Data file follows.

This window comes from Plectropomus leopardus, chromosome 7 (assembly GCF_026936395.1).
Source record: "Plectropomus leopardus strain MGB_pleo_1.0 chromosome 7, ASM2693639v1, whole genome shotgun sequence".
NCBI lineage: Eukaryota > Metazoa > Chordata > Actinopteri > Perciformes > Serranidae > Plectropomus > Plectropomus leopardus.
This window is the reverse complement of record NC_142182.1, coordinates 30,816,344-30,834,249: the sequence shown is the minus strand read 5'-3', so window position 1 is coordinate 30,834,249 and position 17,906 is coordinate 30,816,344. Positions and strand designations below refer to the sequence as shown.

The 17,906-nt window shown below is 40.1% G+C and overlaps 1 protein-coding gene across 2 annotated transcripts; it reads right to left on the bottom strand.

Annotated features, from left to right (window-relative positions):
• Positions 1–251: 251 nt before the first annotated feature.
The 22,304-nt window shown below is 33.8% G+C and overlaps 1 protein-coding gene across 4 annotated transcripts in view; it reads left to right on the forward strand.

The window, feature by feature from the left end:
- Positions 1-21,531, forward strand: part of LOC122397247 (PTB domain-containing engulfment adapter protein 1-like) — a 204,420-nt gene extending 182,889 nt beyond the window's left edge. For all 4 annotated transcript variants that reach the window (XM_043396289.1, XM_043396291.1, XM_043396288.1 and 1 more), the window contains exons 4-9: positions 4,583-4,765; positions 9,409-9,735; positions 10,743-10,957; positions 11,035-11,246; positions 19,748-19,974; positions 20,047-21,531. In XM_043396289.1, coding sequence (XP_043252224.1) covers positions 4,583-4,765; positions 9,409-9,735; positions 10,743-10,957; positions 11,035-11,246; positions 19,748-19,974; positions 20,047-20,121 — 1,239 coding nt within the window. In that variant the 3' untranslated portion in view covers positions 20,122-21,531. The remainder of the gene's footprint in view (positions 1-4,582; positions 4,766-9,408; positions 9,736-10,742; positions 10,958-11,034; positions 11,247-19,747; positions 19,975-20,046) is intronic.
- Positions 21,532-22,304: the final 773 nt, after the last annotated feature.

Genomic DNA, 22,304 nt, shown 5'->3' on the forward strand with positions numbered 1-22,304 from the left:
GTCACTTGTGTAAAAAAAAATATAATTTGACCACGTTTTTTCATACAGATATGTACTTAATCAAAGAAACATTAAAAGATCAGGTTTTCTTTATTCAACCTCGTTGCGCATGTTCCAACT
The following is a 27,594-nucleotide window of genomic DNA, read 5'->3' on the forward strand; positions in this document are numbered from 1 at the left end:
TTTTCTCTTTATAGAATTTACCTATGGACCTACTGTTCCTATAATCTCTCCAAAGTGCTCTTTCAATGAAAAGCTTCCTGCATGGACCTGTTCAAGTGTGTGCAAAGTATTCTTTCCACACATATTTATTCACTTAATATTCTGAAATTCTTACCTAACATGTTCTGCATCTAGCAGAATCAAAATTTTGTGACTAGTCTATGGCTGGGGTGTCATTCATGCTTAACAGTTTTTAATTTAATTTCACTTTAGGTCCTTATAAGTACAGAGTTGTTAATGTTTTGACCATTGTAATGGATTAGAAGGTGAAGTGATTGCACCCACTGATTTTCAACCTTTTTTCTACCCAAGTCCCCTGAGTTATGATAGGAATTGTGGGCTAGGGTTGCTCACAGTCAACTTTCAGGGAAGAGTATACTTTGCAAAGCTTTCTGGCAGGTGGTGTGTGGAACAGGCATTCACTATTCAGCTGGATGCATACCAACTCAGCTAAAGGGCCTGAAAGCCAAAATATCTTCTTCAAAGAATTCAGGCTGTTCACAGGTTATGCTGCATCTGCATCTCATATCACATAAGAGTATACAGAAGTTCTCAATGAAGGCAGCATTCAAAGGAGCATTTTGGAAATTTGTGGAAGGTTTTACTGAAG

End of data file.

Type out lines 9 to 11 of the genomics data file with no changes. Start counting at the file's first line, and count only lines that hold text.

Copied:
The window, feature by feature from the left end:
- Positions 1-21,531, forward strand: part of LOC122397247 (PTB domain-containing engulfment adapter protein 1-like) — a 204,420-nt gene extending 182,889 nt beyond the window's left edge. For all 4 annotated transcript variants that reach the window (XM_043396289.1, XM_043396291.1, XM_043396288.1 and 1 more), the window contains exons 4-9: positions 4,583-4,765; positions 9,409-9,735; positions 10,743-10,957; positions 11,035-11,246; positions 19,748-19,974; positions 20,047-21,531. In XM_043396289.1, coding sequence (XP_043252224.1) covers positions 4,583-4,765; positions 9,409-9,735; positions 10,743-10,957; positions 11,035-11,246; positions 19,748-19,974; positions 20,047-20,121 — 1,239 coding nt within the window. In that variant the 3' untranslated portion in view covers positions 20,122-21,531. The remainder of the gene's footprint in view (positions 1-4,582; positions 4,766-9,408; positions 9,736-10,742; positions 10,958-11,034; positions 11,247-19,747; positions 19,975-20,046) is intronic.
- Positions 21,532-22,304: the final 773 nt, after the last annotated feature.